Property round-up: Cushman & Wakefield; Royton Town Hall; Browne Jacobson; OakNorth Bank; Landwood Group
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Following a comprehensive refurbishment, 19 Spring Gardens in Manchester city centre has been released to the market.
The landlord, a fund managed by Credit Suisse Asset Management, has significantly invested in a full refurbishment of the building which includes a complete revamp of the reception to create a meeting area, communal lobbies and toilets, as well as a CAT A refurbishment of the vacant floors. The building now provides Grade A, boutique-style office space ranging from 3,500 sq ft to full floors 5,250 sq ft available to let.
Located in close proximity to Manchester’s two main railway stations at Victoria and Piccadilly, 19 Spring Gardens provides a total of 32,000 sq ft of office space spread over six floors. Existing occupiers include Howes Percival, Brunel International, The Rethink Group and Foreman Roberts.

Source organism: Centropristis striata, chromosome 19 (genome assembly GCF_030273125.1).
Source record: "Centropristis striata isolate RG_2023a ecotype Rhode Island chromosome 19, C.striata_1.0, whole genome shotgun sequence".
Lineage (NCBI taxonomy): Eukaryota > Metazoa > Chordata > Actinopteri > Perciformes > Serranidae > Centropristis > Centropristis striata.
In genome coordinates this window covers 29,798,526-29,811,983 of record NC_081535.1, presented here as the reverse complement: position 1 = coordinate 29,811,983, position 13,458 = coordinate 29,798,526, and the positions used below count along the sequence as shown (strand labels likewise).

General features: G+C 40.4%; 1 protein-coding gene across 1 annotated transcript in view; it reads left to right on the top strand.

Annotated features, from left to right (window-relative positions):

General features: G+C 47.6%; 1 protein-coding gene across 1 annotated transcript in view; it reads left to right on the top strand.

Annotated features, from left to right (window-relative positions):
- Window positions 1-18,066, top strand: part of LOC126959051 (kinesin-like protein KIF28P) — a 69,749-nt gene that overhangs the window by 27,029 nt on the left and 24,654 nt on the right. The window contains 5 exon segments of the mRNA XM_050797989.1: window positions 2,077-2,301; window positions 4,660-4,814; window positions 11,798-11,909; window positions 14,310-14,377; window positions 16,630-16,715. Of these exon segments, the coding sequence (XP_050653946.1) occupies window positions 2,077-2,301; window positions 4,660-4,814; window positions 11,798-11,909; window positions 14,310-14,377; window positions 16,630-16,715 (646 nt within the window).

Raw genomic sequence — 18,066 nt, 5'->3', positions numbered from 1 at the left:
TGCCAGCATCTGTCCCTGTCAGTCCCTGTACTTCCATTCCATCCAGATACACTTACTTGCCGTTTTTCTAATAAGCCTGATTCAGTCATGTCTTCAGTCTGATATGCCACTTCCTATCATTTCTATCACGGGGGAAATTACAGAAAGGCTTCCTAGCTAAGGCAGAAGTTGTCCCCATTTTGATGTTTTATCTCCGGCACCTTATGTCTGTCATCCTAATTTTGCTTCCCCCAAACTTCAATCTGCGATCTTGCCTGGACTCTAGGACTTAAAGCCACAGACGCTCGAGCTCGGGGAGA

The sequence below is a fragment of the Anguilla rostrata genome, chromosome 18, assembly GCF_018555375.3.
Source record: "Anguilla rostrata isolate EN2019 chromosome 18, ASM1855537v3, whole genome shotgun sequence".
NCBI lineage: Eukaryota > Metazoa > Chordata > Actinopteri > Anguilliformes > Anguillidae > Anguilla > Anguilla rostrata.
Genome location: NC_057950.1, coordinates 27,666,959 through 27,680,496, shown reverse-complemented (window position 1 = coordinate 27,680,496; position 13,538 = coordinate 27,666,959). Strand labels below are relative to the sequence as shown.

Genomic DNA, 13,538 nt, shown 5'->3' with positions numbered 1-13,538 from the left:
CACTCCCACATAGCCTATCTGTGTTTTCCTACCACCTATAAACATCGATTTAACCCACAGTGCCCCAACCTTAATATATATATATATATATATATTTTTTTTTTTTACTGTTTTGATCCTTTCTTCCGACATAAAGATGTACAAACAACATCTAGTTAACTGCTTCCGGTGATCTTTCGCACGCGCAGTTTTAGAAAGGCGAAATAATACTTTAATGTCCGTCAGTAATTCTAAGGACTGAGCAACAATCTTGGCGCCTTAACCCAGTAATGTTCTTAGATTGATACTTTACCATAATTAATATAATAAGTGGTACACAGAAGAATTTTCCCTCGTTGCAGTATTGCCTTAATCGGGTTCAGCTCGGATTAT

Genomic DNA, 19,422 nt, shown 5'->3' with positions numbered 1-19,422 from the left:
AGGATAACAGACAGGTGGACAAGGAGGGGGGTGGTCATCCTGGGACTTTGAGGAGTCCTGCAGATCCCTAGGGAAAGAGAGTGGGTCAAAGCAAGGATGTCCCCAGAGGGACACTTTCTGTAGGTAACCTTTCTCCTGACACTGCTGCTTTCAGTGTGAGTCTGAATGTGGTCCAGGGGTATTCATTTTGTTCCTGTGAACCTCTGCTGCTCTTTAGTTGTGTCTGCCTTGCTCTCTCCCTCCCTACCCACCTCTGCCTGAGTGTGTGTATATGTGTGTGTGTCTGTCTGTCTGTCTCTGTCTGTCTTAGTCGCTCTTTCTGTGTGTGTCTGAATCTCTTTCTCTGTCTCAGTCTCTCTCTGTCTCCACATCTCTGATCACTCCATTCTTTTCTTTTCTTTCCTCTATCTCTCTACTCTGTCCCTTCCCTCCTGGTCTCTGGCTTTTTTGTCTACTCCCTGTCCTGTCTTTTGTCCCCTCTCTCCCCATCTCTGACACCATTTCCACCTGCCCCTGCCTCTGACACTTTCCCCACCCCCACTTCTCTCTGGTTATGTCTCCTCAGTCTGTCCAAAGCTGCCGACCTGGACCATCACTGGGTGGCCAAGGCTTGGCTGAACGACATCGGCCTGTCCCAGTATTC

The project was designed by Fairhurst Design and managed by Muller International and features now include a touchdown collaboration space in reception, modern furnishings, communal shower facilities and an exposed waffle ceiling on the vacant floors with a new air conditioning system.
Cushman & Wakefield and JLL are the letting agents at 19 Spring Gardens.